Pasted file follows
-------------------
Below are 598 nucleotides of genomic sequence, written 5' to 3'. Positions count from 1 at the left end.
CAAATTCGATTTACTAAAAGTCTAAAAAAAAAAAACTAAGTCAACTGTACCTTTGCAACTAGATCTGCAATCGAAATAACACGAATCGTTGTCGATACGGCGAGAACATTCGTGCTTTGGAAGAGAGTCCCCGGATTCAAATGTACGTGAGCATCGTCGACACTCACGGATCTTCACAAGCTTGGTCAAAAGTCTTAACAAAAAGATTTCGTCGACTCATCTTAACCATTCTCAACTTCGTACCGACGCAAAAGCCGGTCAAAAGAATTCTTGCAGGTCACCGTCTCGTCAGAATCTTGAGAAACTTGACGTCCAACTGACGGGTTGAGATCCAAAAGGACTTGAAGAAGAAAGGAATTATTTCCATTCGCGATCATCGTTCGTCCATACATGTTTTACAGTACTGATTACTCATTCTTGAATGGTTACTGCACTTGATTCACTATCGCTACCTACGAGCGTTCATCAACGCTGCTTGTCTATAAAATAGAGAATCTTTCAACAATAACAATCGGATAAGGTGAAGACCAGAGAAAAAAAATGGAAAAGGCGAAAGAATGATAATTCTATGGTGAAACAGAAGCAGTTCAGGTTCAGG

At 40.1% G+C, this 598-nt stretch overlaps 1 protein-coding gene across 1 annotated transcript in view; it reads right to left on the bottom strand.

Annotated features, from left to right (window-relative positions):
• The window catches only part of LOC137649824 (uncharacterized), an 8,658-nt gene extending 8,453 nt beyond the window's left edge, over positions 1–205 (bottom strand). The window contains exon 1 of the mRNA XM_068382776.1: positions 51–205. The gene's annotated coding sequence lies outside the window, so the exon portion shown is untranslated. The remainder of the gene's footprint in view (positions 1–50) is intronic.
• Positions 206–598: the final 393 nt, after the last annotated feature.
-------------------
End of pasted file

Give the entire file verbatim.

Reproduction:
Below are 598 nucleotides of genomic sequence, written 5' to 3'. Positions count from 1 at the left end.
CAAATTCGATTTACTAAAAGTCTAAAAAAAAAAAACTAAGTCAACTGTACCTTTGCAACTAGATCTGCAATCGAAATAACACGAATCGTTGTCGATACGGCGAGAACATTCGTGCTTTGGAAGAGAGTCCCCGGATTCAAATGTACGTGAGCATCGTCGACACTCACGGATCTTCACAAGCTTGGTCAAAAGTCTTAACAAAAAGATTTCGTCGACTCATCTTAACCATTCTCAACTTCGTACCGACGCAAAAGCCGGTCAAAAGAATTCTTGCAGGTCACCGTCTCGTCAGAATCTTGAGAAACTTGACGTCCAACTGACGGGTTGAGATCCAAAAGGACTTGAAGAAGAAAGGAATTATTTCCATTCGCGATCATCGTTCGTCCATACATGTTTTACAGTACTGATTACTCATTCTTGAATGGTTACTGCACTTGATTCACTATCGCTACCTACGAGCGTTCATCAACGCTGCTTGTCTATAAAATAGAGAATCTTTCAACAATAACAATCGGATAAGGTGAAGACCAGAGAAAAAAAATGGAAAAGGCGAAAGAATGATAATTCTATGGTGAAACAGAAGCAGTTCAGGTTCAGG

At 40.1% G+C, this 598-nt stretch overlaps 1 protein-coding gene across 1 annotated transcript in view; it reads right to left on the bottom strand.

Annotated features, from left to right (window-relative positions):
• The window catches only part of LOC137649824 (uncharacterized), an 8,658-nt gene extending 8,453 nt beyond the window's left edge, over positions 1–205 (bottom strand). The window contains exon 1 of the mRNA XM_068382776.1: positions 51–205. The gene's annotated coding sequence lies outside the window, so the exon portion shown is untranslated. The remainder of the gene's footprint in view (positions 1–50) is intronic.
• Positions 206–598: the final 393 nt, after the last annotated feature.